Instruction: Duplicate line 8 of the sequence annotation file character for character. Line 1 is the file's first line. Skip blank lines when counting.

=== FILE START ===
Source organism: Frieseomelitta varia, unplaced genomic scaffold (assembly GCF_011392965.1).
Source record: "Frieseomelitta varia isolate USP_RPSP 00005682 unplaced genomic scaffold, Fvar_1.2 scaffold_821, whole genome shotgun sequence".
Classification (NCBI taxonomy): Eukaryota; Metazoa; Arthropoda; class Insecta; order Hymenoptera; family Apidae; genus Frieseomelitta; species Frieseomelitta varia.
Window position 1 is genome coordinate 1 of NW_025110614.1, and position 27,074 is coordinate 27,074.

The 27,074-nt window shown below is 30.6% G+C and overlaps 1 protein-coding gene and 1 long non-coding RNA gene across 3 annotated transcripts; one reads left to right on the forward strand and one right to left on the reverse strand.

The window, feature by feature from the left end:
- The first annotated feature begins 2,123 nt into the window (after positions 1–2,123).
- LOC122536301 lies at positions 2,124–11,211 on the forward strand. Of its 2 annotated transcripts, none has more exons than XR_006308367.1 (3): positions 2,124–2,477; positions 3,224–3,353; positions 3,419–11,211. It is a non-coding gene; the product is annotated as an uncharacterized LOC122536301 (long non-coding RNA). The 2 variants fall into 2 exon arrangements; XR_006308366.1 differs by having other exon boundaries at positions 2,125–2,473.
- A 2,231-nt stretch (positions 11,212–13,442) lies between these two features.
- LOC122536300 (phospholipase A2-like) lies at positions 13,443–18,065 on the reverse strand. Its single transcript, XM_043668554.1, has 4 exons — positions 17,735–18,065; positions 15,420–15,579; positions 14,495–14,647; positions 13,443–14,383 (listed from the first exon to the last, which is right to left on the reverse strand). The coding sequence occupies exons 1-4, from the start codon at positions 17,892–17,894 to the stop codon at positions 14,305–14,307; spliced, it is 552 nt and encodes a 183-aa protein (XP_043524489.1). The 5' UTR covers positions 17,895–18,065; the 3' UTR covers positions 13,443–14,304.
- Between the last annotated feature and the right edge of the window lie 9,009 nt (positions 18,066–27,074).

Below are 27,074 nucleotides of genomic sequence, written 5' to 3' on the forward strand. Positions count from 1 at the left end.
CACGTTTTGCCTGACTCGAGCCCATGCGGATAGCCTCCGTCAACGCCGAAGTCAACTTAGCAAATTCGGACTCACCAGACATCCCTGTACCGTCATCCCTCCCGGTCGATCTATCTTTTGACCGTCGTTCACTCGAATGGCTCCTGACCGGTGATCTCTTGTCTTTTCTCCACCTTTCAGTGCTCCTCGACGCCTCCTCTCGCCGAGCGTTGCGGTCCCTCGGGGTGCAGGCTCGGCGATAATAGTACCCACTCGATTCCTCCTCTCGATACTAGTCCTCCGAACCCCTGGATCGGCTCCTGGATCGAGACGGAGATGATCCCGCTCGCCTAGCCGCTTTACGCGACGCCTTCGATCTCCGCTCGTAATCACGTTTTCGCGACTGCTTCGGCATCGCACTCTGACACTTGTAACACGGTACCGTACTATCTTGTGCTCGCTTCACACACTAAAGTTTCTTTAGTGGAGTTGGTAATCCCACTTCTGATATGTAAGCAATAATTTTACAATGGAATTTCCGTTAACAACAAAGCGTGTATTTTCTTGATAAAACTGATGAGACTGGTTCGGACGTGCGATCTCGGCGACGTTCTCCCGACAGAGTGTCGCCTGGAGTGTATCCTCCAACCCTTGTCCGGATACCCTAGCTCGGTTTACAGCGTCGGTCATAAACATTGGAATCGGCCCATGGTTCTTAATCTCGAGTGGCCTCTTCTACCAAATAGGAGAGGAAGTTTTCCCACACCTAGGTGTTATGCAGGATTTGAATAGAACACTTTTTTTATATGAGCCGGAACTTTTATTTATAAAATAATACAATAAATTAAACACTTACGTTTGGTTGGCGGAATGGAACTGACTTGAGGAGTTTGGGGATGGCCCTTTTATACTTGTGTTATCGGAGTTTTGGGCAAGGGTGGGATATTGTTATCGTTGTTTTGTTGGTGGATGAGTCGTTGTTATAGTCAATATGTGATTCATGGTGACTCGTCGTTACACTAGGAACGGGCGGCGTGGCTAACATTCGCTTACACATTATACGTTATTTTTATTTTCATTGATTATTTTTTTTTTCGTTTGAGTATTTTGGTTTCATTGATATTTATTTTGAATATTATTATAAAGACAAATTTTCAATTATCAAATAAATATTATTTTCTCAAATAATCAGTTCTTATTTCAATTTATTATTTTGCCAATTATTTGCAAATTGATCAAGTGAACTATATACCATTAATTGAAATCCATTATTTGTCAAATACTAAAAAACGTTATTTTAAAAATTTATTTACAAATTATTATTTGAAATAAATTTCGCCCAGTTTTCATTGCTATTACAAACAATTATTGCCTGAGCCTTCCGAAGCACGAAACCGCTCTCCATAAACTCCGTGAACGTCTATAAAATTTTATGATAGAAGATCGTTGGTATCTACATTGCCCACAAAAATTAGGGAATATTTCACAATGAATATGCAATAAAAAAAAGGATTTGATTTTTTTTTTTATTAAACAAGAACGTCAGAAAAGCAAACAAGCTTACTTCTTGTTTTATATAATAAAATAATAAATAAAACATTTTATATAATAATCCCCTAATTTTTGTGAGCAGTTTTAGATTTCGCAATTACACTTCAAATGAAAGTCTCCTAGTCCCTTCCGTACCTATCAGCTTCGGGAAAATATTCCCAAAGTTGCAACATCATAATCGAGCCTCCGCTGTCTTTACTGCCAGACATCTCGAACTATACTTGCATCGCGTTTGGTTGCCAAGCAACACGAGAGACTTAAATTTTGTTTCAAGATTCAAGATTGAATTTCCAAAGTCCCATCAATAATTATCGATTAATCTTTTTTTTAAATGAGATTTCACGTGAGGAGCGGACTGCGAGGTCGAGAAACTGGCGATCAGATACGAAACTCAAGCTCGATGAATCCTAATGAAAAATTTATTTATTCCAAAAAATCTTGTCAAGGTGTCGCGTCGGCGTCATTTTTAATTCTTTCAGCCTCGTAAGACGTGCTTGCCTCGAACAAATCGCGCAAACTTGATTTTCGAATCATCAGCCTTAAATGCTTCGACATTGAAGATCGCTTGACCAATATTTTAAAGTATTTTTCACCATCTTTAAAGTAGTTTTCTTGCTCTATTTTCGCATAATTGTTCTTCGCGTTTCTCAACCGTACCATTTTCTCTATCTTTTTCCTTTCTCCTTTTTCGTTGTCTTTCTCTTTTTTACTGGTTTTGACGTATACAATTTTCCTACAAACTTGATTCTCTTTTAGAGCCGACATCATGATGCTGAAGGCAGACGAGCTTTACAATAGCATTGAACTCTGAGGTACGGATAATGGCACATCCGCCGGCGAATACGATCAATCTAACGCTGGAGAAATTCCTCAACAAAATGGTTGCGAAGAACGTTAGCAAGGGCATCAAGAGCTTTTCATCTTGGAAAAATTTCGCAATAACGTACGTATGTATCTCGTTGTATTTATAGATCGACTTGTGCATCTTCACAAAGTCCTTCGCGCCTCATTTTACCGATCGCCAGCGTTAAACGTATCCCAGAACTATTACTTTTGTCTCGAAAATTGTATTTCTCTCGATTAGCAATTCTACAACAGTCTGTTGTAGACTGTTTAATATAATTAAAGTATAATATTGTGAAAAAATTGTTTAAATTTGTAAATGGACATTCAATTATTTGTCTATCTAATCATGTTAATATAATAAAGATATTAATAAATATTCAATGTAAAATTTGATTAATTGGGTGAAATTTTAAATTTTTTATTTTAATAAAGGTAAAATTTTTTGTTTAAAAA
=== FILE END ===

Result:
- LOC122536301 lies at positions 2,124–11,211 on the forward strand. Of its 2 annotated transcripts, none has more exons than XR_006308367.1 (3): positions 2,124–2,477; positions 3,224–3,353; positions 3,419–11,211. It is a non-coding gene; the product is annotated as an uncharacterized LOC122536301 (long non-coding RNA). The 2 variants fall into 2 exon arrangements; XR_006308366.1 differs by having other exon boundaries at positions 2,125–2,473.